She told her editor she wanted to learn as much as she could about running the magazine, and got the chance to sit in on planning meetings and watch her edit.
            “Tell your editors where you want to be, what your ambitions are, what your goals are. Because if they're any good, they're going to help you get there. “
            She did the same thing with the magazine’s next editor. The things she learned set her up for the position in Indianapolis.

            Luck isn’t enough
            “I think you could look at my story and see these lucky breaks,” she said.
 There was the Atlanta internship; the break at Newcomer, the editor not returning from maternity leave, the chance at Indianapolis Monthly.
            But lucky breaks aren’t enough.
            “You have to follow them up with a lot of hard work and ambition. And I know that's what you're doing right now: You're putting in the hours upon hours (of work in student media) on top of your classes.”

            Lesson 3: Freelancing can help – if done right
            “I have freelance writers all the time who say, 'I'd like to write for the magazine. If you ever have any stories you need a freelancer for, let me know.'
            “Well yeah, I'm going to have stories. But I don't know you, so I'm going to need you to pitch me those stories. I need you to do a little bit of work.”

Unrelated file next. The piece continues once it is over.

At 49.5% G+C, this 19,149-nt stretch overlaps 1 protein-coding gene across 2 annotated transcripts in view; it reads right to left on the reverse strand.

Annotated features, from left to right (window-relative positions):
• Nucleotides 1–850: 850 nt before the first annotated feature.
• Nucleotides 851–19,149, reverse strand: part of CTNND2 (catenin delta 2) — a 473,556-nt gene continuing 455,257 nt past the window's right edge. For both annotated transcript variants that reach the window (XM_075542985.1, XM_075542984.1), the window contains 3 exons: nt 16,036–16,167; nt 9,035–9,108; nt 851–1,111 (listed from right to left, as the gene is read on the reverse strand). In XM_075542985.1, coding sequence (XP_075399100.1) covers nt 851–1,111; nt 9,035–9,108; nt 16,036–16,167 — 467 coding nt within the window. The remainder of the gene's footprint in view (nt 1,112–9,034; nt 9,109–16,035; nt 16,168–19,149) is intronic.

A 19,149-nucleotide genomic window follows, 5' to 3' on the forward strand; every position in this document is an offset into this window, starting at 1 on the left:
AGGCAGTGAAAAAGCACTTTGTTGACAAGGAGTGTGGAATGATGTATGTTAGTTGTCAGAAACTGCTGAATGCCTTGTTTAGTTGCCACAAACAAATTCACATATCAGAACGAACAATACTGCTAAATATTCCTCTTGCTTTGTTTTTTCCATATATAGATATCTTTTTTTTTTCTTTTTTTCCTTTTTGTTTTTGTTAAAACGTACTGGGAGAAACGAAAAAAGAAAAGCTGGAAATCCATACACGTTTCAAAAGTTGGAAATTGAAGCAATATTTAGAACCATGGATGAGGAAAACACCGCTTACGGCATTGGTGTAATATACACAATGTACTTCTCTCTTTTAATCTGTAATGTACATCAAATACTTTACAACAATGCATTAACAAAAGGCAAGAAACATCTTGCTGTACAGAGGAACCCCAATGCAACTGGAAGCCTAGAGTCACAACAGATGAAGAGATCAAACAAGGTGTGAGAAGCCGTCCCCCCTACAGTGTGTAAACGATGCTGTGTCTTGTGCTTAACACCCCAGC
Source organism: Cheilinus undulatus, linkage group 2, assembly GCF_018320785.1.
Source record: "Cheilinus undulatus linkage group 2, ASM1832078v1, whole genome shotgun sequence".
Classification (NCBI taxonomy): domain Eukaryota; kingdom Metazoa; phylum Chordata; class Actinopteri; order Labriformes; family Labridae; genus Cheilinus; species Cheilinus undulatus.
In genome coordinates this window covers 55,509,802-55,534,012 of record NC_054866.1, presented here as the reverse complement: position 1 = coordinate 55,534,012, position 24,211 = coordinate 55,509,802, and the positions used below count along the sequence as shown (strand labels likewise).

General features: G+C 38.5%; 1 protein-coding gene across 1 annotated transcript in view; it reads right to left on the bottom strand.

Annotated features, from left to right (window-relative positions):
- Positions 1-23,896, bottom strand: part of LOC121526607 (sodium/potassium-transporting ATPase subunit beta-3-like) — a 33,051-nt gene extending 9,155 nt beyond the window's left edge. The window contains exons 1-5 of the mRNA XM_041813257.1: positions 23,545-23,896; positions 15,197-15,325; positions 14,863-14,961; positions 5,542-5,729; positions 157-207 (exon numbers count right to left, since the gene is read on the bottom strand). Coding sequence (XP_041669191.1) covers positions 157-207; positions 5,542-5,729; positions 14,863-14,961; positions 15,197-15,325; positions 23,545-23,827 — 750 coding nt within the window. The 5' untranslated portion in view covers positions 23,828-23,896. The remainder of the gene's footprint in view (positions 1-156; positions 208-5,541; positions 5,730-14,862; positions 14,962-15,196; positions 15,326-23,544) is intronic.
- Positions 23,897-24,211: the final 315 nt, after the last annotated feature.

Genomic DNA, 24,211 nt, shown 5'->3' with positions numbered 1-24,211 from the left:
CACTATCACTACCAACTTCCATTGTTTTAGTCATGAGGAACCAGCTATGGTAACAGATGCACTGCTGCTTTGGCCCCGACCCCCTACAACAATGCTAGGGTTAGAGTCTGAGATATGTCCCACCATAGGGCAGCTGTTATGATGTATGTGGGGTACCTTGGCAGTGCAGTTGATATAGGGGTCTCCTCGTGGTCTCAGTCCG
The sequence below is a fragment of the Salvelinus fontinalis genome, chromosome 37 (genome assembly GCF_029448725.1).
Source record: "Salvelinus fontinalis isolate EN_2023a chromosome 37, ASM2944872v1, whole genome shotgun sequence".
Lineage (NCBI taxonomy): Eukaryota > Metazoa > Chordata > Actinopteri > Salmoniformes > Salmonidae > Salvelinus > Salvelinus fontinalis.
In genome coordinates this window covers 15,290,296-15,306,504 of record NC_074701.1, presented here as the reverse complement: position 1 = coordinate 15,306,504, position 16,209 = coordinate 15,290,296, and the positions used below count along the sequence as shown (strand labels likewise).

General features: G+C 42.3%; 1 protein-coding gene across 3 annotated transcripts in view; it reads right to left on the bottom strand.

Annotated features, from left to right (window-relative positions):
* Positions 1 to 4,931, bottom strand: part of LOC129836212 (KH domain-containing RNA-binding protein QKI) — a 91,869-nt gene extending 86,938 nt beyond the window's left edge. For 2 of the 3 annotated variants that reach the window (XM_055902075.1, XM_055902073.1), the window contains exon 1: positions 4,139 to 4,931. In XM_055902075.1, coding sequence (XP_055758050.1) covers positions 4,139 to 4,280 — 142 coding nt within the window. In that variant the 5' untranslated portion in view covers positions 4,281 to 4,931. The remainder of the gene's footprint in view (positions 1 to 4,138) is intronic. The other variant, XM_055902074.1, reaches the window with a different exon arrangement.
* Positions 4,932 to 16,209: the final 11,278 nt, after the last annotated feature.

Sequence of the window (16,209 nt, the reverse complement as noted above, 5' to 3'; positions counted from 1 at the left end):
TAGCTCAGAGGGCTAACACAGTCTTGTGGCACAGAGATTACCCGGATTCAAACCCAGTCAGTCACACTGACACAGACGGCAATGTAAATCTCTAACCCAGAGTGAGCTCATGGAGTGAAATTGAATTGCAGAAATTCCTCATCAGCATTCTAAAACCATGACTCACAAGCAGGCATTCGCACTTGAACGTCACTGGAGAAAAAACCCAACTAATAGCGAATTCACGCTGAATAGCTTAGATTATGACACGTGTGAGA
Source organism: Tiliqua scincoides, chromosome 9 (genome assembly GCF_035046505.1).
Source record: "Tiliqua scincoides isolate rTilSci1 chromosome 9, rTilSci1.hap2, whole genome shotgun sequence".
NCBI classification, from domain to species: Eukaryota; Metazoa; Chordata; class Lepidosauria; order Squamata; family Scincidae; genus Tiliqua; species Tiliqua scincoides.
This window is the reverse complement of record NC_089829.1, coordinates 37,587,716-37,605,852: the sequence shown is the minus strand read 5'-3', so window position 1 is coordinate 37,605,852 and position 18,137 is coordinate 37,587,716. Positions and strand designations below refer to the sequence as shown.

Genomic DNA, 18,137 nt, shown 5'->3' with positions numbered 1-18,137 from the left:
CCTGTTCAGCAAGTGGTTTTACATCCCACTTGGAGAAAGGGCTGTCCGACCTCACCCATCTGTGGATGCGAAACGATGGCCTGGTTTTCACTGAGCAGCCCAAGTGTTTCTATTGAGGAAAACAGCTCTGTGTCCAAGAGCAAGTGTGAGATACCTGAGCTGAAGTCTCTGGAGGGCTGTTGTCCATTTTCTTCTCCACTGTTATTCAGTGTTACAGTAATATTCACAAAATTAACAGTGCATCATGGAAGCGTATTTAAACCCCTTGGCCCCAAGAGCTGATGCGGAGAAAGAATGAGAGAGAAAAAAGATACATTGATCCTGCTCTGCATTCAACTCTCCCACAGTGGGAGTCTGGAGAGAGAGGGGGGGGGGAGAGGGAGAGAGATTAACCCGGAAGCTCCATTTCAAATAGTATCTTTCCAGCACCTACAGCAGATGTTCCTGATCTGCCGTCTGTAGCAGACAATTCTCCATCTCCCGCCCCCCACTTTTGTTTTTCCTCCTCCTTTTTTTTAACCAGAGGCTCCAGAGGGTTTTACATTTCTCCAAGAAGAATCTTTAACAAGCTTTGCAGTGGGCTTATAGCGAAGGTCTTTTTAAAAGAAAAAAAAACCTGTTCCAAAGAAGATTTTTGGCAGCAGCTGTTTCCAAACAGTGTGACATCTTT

In her three years at Indianapolis Monthly, she’s met with about a hundred people who’ve said they wanted to write for the magazine.
“How many actually follow up and pitch stories, and have actually read the magazine before they pitch those stories, and are persistent after they've been rejected - which is a part of it?
            “Maybe five or six people out of the hundred I've met with.”
            Most seemed discouraged to learn they would have to do more than just ask for an assignment.
            “And that itself is discouraging, to see these people who have potential and don't want to put a little work into it.”

            Finding satisfaction
            She’s heard journalism described as not so much a career, but a lifestyle. It’s hard, even away from the office, not to think about the stories she’s working on.